June 3, 2021 – Statement from Nathan Schaefer, Vice President of Public Policy, National Hemophilia Foundation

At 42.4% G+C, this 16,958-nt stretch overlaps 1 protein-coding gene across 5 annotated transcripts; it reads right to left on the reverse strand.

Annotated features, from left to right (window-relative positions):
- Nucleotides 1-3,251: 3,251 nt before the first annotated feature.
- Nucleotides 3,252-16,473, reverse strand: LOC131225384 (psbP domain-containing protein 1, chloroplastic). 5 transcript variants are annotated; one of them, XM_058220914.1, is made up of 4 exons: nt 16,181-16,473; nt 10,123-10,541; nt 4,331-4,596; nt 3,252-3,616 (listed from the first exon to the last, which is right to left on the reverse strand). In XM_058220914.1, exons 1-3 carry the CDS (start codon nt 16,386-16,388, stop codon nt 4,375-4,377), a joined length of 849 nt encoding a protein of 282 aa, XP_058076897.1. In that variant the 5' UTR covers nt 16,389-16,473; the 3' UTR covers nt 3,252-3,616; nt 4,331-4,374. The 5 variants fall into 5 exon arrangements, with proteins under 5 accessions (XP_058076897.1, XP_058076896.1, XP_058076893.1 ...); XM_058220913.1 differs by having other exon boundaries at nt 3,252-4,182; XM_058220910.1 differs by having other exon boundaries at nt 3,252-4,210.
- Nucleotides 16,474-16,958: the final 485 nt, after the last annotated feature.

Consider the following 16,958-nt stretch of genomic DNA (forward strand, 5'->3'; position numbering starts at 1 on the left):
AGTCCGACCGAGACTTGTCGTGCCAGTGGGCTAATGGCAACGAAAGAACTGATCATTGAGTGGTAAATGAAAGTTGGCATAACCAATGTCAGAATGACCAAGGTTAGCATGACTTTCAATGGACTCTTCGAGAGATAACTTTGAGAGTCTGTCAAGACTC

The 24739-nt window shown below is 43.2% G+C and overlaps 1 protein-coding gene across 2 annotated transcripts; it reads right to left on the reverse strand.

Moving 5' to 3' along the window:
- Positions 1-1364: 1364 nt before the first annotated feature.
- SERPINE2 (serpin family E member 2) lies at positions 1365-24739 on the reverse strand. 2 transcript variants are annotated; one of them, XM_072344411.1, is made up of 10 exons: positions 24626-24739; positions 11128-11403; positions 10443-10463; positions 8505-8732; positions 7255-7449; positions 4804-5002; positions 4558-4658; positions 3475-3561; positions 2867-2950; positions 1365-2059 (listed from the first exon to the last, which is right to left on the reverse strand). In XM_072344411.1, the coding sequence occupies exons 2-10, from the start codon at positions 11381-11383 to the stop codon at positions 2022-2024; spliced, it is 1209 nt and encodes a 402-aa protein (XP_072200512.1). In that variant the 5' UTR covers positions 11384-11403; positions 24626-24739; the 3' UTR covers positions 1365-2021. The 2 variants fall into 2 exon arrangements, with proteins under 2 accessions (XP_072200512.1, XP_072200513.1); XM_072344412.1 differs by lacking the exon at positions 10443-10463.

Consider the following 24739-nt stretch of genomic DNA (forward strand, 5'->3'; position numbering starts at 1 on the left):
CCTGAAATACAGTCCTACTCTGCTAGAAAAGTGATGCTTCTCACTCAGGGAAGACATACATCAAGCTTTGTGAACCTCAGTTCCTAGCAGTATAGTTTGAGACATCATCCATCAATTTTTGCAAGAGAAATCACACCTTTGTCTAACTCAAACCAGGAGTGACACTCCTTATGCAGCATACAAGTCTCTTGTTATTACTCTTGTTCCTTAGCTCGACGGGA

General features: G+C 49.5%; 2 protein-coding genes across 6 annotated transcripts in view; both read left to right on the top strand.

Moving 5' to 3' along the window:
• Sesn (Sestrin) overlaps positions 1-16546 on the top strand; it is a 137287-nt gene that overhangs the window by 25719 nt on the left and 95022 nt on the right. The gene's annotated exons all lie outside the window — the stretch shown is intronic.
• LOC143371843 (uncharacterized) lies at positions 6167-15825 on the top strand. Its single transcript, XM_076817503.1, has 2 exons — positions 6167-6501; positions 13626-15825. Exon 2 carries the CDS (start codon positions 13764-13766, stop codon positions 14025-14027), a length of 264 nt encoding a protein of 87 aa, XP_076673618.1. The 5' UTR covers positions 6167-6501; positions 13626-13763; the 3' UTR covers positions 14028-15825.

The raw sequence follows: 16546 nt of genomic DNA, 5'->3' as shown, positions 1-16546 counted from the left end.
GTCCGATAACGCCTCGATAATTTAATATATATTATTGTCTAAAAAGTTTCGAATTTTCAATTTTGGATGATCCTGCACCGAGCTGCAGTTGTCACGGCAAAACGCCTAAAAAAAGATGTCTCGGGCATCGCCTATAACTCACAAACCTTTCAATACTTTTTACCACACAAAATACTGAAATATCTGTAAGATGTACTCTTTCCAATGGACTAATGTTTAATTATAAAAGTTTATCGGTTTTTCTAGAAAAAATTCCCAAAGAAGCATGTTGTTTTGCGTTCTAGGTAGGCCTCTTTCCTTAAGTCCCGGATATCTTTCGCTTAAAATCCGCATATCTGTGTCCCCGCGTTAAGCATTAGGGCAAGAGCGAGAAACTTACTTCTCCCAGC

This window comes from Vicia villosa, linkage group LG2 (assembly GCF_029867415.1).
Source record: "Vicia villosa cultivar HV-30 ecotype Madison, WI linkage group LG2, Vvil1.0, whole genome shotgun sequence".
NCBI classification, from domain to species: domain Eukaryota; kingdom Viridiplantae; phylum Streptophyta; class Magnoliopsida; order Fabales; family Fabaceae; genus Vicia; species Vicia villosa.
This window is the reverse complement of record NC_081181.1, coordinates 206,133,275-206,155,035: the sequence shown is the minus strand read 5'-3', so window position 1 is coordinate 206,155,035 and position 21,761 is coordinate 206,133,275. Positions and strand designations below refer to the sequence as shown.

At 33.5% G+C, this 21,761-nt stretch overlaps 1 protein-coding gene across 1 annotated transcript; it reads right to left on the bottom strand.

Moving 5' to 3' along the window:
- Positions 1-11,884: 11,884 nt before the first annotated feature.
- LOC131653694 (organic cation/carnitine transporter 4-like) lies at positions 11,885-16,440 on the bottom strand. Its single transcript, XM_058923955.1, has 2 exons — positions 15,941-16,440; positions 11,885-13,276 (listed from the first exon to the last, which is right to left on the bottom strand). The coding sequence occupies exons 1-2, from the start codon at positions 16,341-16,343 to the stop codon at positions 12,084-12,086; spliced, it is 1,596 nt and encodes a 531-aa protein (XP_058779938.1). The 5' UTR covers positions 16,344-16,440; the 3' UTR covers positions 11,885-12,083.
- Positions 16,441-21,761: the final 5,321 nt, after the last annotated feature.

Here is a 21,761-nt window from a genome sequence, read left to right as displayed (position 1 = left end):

This June marks a painful anniversary for the inheritable blood disorders community and the world. On June 5, 1981, the first cases of what would come to be known at HIV were reported by the Centers for Disease Control (CDC). Shortly thereafter, cases were identified in children with hemophilia. Individuals with blood disorders learned too late that the blood supply their lives depend on was contaminated with HIV, hepatitis B and C viruses. Subsequently, our community lost many loved ones during a tragic, prolonged crisis. Now, we remember not only this great loss, but the courage and change that came to our community because of this crisis. We especially honor our long-term survivors of HIV, who have forever shaped our country’s history. The reforms that bleeding disorder advocates made possible are still saving lives today, and continue to inspire NHF to be bolder in our work as the prime advocate for a safer blood supply and blood products in the U.S. and abroad.